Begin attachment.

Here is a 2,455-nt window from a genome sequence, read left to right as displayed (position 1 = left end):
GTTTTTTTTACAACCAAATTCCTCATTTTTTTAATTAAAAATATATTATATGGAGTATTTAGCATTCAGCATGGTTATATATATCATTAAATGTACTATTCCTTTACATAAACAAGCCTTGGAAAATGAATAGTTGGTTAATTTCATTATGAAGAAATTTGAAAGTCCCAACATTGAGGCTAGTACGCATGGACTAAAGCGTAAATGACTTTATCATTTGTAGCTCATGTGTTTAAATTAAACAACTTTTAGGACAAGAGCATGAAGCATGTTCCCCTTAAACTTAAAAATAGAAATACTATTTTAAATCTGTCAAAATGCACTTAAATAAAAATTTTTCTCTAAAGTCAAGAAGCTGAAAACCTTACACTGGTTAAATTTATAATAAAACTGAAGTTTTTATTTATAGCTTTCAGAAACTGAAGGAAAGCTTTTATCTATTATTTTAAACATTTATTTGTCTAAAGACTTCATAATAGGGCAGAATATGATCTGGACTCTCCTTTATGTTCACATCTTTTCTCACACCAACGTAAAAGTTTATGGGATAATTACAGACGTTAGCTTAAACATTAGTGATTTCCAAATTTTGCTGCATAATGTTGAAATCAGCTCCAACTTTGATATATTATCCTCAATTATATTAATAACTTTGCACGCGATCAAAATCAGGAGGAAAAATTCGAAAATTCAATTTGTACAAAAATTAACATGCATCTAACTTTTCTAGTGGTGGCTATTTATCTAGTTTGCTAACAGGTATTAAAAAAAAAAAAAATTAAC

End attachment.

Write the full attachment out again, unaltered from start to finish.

Here is a 2,455-nt window from a genome sequence, read left to right as displayed (position 1 = left end):
GTTTTTTTTACAACCAAATTCCTCATTTTTTTAATTAAAAATATATTATATGGAGTATTTAGCATTCAGCATGGTTATATATATCATTAAATGTACTATTCCTTTACATAAACAAGCCTTGGAAAATGAATAGTTGGTTAATTTCATTATGAAGAAATTTGAAAGTCCCAACATTGAGGCTAGTACGCATGGACTAAAGCGTAAATGACTTTATCATTTGTAGCTCATGTGTTTAAATTAAACAACTTTTAGGACAAGAGCATGAAGCATGTTCCCCTTAAACTTAAAAATAGAAATACTATTTTAAATCTGTCAAAATGCACTTAAATAAAAATTTTTCTCTAAAGTCAAGAAGCTGAAAACCTTACACTGGTTAAATTTATAATAAAACTGAAGTTTTTATTTATAGCTTTCAGAAACTGAAGGAAAGCTTTTATCTATTATTTTAAACATTTATTTGTCTAAAGACTTCATAATAGGGCAGAATATGATCTGGACTCTCCTTTATGTTCACATCTTTTCTCACACCAACGTAAAAGTTTATGGGATAATTACAGACGTTAGCTTAAACATTAGTGATTTCCAAATTTTGCTGCATAATGTTGAAATCAGCTCCAACTTTGATATATTATCCTCAATTATATTAATAACTTTGCACGCGATCAAAATCAGGAGGAAAAATTCGAAAATTCAATTTGTACAAAAATTAACATGCATCTAACTTTTCTAGTGGTGGCTATTTATCTAGTTTGCTAACAGGTATTAAAAAAAAAAAAAATTAAC